MPs told by farming industry to prevent 'catastrophic' no deal Brexit

In the unions' letter, MPs have been told the UK faces effective EU tariffs of 65% on beef, 46% on lamb and 27% on chicken
In the unions' letter, MPs have been told the UK faces effective EU tariffs of 65% on beef, 46% on lamb and 27% on chicken

The farming industry has urged MPs to take steps to avoid a no-deal Brexit, which could see 'catastrophic' impacts for the nation’s food and farming sector.

The four UK farming unions have sent a letter to all MPs on Thursday (10 January) ahead of the meaningful vote on the Prime Minister’s deal on Tuesday 15 January.

The organisations highlighted the 'serious implications' a no-deal Brexit could have for the industry and urged them to ‘take all the steps necessary to avoid such a departure coming to pass’.

The four UK farming unions, which consists of the NFU, NFU Cymru, NFU Scotland and Ulster Farmers’ Union, highlight how there could be 'huge disruption' as a result of an effective trade embargo on the export of UK animals and animal based products.

In 2017, 31% of domestic sheep meat production was exported and 94% of that was destined for the EU, using carcase weight equivalence this equates to a staggering total of around 4.5 million sheep.

Other sectors are equally as reliant on EU outlets and face similar issues including cull cows, cull sows and trade in live chicks.

The unions also highlight how affected sectors face particularly high customs tariffs on exports. For example, the effective EU tariff would be 65% on beef, 46% on lamb and 27% on chicken.

Impacts on UK production could be severe as a result of the Government potentially choosing to unilaterally lower the UK’s import tariffs to control food price inflation, resulting in the UK market being open to imports of food produced to standards lower than that produced by UK farmers.

'Disorderly Brexit'

In the letter to MPs, the organisations said Parliament must recognise the 'severe impact' no deal will have on food and farming.

“Brexit will mean that, for the first time in a generation, UK politicians will have direct responsibility for ensuring our nation is properly fed,” the unions said.

“Yet, in the face of this fundamental responsibility, there is a very real risk that a disorderly Brexit will lead to an immediate reliance on overseas imports, produced to lower standards, while many UK farms struggle to survive.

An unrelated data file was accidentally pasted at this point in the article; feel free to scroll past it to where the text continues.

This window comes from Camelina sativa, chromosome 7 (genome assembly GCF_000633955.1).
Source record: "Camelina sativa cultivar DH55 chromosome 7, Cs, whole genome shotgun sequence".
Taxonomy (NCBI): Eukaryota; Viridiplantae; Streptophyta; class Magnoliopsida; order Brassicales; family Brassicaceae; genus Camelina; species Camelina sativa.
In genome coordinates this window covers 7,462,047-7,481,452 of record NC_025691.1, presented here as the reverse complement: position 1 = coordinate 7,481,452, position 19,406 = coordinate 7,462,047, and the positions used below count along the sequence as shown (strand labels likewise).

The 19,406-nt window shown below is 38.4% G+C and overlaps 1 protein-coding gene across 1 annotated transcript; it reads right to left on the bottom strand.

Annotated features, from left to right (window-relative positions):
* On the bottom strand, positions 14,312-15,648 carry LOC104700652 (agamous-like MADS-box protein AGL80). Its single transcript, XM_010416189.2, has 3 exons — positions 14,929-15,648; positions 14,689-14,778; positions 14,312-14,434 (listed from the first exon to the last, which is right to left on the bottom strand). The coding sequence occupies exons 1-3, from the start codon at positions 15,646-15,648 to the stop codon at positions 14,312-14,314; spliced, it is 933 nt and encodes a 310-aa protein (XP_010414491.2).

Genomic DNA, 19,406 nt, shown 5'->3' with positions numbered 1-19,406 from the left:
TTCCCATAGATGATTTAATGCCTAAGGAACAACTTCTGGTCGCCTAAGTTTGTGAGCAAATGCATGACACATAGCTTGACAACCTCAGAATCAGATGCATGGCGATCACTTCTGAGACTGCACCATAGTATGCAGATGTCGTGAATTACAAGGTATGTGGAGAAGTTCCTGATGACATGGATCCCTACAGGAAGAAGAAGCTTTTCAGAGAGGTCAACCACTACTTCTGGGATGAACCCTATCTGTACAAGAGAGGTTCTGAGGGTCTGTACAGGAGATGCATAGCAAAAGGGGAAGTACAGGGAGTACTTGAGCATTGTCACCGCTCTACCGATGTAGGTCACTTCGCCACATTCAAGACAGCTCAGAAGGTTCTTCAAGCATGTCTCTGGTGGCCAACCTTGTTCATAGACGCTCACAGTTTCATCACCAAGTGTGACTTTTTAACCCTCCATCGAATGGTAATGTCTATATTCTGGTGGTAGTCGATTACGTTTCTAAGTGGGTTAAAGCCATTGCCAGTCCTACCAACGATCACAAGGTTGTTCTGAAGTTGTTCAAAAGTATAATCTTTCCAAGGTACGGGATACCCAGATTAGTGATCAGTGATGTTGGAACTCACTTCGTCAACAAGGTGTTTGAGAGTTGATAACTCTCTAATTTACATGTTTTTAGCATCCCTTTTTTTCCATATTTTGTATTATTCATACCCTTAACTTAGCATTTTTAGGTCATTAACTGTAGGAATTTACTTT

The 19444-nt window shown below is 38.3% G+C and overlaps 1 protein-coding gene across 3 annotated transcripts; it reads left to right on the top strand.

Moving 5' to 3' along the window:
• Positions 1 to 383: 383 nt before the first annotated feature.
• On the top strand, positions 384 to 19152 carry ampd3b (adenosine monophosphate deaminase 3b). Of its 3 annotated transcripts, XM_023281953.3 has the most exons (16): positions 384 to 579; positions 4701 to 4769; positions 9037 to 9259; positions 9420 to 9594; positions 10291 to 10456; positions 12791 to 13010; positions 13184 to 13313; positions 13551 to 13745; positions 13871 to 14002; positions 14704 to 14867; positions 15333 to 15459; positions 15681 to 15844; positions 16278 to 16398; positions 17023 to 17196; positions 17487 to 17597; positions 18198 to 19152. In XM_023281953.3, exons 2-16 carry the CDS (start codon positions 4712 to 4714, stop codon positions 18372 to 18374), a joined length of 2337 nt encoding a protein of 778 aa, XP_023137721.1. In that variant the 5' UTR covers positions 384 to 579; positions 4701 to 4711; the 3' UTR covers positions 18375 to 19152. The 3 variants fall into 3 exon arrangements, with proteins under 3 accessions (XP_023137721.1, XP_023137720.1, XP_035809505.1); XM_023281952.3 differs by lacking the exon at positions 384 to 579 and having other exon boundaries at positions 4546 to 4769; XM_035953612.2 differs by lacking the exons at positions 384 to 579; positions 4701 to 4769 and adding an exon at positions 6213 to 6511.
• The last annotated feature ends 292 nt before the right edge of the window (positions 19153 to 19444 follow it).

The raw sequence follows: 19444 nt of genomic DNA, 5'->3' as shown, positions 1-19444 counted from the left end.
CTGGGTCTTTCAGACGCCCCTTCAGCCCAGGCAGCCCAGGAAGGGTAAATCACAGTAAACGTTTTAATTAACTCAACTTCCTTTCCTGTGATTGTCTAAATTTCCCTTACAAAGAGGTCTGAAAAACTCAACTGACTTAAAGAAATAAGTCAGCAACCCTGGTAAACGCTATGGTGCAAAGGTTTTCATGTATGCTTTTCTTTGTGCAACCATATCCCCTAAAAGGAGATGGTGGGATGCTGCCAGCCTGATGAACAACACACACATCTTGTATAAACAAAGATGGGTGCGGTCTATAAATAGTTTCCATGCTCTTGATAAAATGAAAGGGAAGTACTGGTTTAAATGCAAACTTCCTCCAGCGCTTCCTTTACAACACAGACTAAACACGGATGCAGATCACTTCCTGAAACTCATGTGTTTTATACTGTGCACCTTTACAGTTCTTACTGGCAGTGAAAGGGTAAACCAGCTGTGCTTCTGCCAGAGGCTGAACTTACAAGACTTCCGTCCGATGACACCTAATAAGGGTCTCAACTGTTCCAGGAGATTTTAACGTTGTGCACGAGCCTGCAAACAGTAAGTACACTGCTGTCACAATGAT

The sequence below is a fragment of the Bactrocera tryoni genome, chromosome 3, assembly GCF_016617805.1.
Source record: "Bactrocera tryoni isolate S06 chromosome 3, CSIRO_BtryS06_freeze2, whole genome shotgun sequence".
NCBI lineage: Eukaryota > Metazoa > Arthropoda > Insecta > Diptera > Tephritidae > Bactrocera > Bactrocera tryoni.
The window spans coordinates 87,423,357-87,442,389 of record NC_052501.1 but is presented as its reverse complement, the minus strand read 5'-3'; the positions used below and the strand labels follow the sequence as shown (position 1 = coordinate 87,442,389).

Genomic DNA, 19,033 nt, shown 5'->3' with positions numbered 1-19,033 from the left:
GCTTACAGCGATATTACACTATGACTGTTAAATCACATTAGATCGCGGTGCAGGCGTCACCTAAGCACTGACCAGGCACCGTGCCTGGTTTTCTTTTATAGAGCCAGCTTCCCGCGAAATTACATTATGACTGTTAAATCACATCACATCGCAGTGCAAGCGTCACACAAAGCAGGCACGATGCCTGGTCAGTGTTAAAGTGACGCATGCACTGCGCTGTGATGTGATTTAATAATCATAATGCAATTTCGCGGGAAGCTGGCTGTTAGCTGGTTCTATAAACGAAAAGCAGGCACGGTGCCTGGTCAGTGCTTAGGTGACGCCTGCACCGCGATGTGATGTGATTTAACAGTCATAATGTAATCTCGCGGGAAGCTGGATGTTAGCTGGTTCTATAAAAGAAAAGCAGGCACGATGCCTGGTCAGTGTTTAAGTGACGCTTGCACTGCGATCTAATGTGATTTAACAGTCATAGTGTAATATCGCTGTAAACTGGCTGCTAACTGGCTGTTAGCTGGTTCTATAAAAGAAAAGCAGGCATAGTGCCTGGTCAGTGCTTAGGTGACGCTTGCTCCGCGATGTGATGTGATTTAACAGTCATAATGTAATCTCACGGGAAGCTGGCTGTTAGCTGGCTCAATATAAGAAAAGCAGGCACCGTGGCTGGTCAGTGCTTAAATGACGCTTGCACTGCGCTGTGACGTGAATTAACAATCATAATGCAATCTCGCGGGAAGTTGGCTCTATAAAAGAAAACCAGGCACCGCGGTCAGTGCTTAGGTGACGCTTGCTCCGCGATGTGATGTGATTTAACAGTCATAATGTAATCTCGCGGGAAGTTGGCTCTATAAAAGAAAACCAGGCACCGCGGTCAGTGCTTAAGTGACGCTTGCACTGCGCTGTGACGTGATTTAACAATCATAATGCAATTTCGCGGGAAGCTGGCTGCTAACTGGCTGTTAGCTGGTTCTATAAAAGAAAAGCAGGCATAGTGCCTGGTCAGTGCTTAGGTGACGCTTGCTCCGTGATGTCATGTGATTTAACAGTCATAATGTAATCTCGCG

“The implications, not only for domestic food supply but for the careful management of our cherished countryside, would represent an historic political failure.”

The unions added: “Our organisations remain committed to playing their part in managing Brexit in the best interests of farmers and the UK public in the years ahead, but we believe that leaving without a deal on March 29 will lead, very quickly, to the opposite outcome.

“We urge MPs, in light of the central role Parliament will play in the coming days in resolving this impasse, to recognise the severe impact No Deal will have and to take all steps necessary to avoid such a departure coming to pass.”

'World of opportunity'

The NFU has been clear that the UK leaving the EU without a deal would be 'catastrophic' and is 'not an option' for UK agriculture.

In December, the union brought more than 70 representatives from the agri-food supply chain together to discuss the impacts of the UK leaving the EU without a deal in place.

Leading rural organisations the Country Land and Business Association (CLA) and the Tenant Farmers Association (TFA) have also written to MPs urging them to ensure that a 'no deal' Brexit is removed from the negotiating table.

However, some public figures have been critical of Theresa May's Brexit deal. Former Defra Secretary, Owen Paterson said her deal traps Britain in the EU's “failing museum of farming,” and that it would forfeit the UK’s regulatory independence and see it “yoked to the EU’s extreme technological risk aversion.”

Mr Paterson's comments follows a speech given by Defra Secretary Michael Gove last week, who said leaving the EU provides farmers with a “world of opportunity”.

Whilst he acknowledged that May's Brexit deal “isn't perfect”, he said it will allow a 21 month transition period in which current market access is “completely unaffected”.